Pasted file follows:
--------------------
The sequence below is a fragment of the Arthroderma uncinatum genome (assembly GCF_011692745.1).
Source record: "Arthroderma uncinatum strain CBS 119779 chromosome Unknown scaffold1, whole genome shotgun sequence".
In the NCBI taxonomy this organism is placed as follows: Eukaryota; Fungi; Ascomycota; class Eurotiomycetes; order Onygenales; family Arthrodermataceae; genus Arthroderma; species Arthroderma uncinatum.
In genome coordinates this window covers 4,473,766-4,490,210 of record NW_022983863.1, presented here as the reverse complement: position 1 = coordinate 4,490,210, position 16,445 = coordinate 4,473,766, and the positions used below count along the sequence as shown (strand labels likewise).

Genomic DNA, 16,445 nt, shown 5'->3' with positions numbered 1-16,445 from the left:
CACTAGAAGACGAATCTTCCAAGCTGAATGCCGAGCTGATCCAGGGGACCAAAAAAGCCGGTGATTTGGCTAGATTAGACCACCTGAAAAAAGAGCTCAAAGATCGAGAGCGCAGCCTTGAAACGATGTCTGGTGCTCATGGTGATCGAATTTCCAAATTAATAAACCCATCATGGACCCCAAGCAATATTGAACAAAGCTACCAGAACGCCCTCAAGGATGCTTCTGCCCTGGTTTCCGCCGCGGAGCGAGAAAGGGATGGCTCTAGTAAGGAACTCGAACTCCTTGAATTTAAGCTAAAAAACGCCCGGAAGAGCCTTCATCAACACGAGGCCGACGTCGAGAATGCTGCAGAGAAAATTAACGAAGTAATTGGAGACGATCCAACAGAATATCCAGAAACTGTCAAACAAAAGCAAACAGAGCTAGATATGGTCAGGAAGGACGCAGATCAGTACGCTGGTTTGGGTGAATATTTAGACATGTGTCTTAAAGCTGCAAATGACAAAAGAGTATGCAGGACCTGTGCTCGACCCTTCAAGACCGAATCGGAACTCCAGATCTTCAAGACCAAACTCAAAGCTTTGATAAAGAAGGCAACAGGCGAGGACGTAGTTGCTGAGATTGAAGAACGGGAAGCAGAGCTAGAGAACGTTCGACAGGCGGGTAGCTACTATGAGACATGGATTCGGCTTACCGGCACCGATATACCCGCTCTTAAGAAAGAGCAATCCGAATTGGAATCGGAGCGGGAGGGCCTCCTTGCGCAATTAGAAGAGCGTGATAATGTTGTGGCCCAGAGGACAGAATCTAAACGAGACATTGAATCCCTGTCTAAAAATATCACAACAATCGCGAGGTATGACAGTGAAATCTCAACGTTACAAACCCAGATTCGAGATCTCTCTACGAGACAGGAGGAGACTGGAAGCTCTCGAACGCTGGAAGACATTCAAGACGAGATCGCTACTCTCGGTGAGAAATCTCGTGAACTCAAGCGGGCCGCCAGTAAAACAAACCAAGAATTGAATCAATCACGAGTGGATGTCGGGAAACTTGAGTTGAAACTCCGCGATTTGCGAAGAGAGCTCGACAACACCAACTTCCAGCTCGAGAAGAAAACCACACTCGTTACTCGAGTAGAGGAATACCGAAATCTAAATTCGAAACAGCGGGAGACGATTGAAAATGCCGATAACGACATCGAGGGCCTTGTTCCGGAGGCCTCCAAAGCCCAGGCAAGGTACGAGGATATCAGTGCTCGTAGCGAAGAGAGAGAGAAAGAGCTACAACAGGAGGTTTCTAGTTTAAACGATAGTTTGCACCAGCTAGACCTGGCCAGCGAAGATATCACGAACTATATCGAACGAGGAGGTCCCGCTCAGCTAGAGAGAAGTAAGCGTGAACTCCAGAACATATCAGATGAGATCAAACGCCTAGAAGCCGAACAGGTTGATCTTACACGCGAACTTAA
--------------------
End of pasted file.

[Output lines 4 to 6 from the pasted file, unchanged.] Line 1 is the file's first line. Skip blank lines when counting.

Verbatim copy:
In genome coordinates this window covers 4,473,766-4,490,210 of record NW_022983863.1, presented here as the reverse complement: position 1 = coordinate 4,490,210, position 16,445 = coordinate 4,473,766, and the positions used below count along the sequence as shown (strand labels likewise).

Genomic DNA, 16,445 nt, shown 5'->3' with positions numbered 1-16,445 from the left:
CACTAGAAGACGAATCTTCCAAGCTGAATGCCGAGCTGATCCAGGGGACCAAAAAAGCCGGTGATTTGGCTAGATTAGACCACCTGAAAAAAGAGCTCAAAGATCGAGAGCGCAGCCTTGAAACGATGTCTGGTGCTCATGGTGATCGAATTTCCAAATTAATAAACCCATCATGGACCCCAAGCAATATTGAACAAAGCTACCAGAACGCCCTCAAGGATGCTTCTGCCCTGGTTTCCGCCGCGGAGCGAGAAAGGGATGGCTCTAGTAAGGAACTCGAACTCCTTGAATTTAAGCTAAAAAACGCCCGGAAGAGCCTTCATCAACACGAGGCCGACGTCGAGAATGCTGCAGAGAAAATTAACGAAGTAATTGGAGACGATCCAACAGAATATCCAGAAACTGTCAAACAAAAGCAAACAGAGCTAGATATGGTCAGGAAGGACGCAGATCAGTACGCTGGTTTGGGTGAATATTTAGACATGTGTCTTAAAGCTGCAAATGACAAAAGAGTATGCAGGACCTGTGCTCGACCCTTCAAGACCGAATCGGAACTCCAGATCTTCAAGACCAAACTCAAAGCTTTGATAAAGAAGGCAACAGGCGAGGACGTAGTTGCTGAGATTGAAGAACGGGAAGCAGAGCTAGAGAACGTTCGACAGGCGGGTAGCTACTATGAGACATGGATTCGGCTTACCGGCACCGATATACCCGCTCTTAAGAAAGAGCAATCCGAATTGGAATCGGAGCGGGAGGGCCTCCTTGCGCAATTAGAAGAGCGTGATAATGTTGTGGCCCAGAGGACAGAATCTAAACGAGACATTGAATCCCTGTCTAAAAATATCACAACAATCGCGAGGTATGACAGTGAAATCTCAACGTTACAAACCCAGATTCGAGATCTCTCTACGAGACAGGAGGAGACTGGAAGCTCTCGAACGCTGGAAGACATTCAAGACGAGATCGCTACTCTCGGTGAGAAATCTCGTGAACTCAAGCGGGCCGCCAGTAAAACAAACCAAGAATTGAATCAATCACGAGTGGATGTCGGGAAACTTGAGTTGAAACTCCGCGATTTGCGAAGAGAGCTCGACAACACCAACTTCCAGCTCGAGAAGAAAACCACACTCGTTACTCGAGTAGAGGAATACCGAAATCTAAATTCGAAACAGCGGGAGACGATTGAAAATGCCGATAACGACATCGAGGGCCTTGTTCCGGAGGCCTCCAAAGCCCAGGCAAGGTACGAGGATATCAGTGCTCGTAGCGAAGAGAGAGAGAAAGAGCTACAACAGGAGGTTTCTAGTTTAAACGATAGTTTGCACCAGCTAGACCTGGCCAGCGAAGATATCACGAACTATATCGAACGAGGAGGTCCCGCTCAGCTAGAGAGAAGTAAGCGTGAACTCCAGAACATATCAGATGAGATCAAACGCCTAGAAGCCGAACAGGTTGATCTTACACGCGAACTTAA